Under Section 216.1(a) of the Uniform Rules for Trial Courts (“Section 216.1(a)”), courts are authorized to seal documents “upon a written finding of good cause, which shall specify the grounds thereof.” Section 216.1(a) states that “whether good cause has been shown, the court shall consider the interests of the public as well as of the parties.”  A recent decision from Justice Andrea Masley of the Manhattan Commercial Division in Aydus Worldwide DMCC v. Teva Pharmaceuticals Industries Ltd., serves as a gentle reminder that documents merely marked as “confidential,” “private,” or for “Attorneys’ Eyes Only” are not a sufficient to demonstrate “good cause,” triggering the court’s judicial discretion to seal the record.


Defendant Teva Pharmaceutical Industries Ltd. (“Defendant”) moved for an order, under Section 216.1 (a), to seal unredacted versions of Plaintiff Zydus Worldwide DMCC’s (“Plaintiff”) Interrogatory Responses and Plaintiff’s Memorandum of law. Defendant argued that because the documents contain nonpublic financial and business information that the Plaintiff, itself, designated as for “Attorneys Eyes Only,” those documents therefore should be sealed in their entirety. Defendant, in its moving papers, further argued that “private companies have a compelling interest in maintaining the confidentiality of information that if disclosed, would harm their competitive standing.”

The Aydus Court’s Holding

The Aydus Court acknowledged that, in a business context, courts have exercised their discretion in sealing the record, in circumstances where the disclosure of documents “could threaten a business’s competitive advantage.” In addition, the Aydus Court stated that records containing financial information may only be sealed when no showing has been made regarding relevant public interest in the event that such information will be revealed.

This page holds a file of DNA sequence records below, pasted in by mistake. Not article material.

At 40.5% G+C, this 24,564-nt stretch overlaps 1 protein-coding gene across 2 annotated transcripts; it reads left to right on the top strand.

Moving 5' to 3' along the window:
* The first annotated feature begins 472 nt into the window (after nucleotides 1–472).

The party seeking to seal the records has the burden to show that “compelling circumstances [exist] to justify restricting public access” to the documents. The Aydus Court found that the Defendant failed to satisfy its burden. Defendant merely argued that the documents were “designated as Attorneys’ Eyes Only” by the Plaintiff and failed to explain how the information in these documents, if disclosed, would be damaging to the parties or nonparties.

As a result, the Aydus Court denied Defendant’s motion because Defendant did not demonstrate “good cause” to redact any of the information at issue or seal the records in their entirety. The Aydus Court further highlighted that the “mere the fact that [a party] has designated the documents at issue as “Attorneys’ Eyes Only” is not itself a basis for sealing them or redacting information from them.” Similarly, even though parties may have mutually agreed to seal the record, consent does not circumvent the “good cause” requirement of Section 216.1 (a).


Demonstrating that “good cause” exists for purposes of sealing records is a substantial burden for parties to overcome. Parties seeking to seal the records must look beyond how documents are designated and have a sufficient basis in making a motion to seal.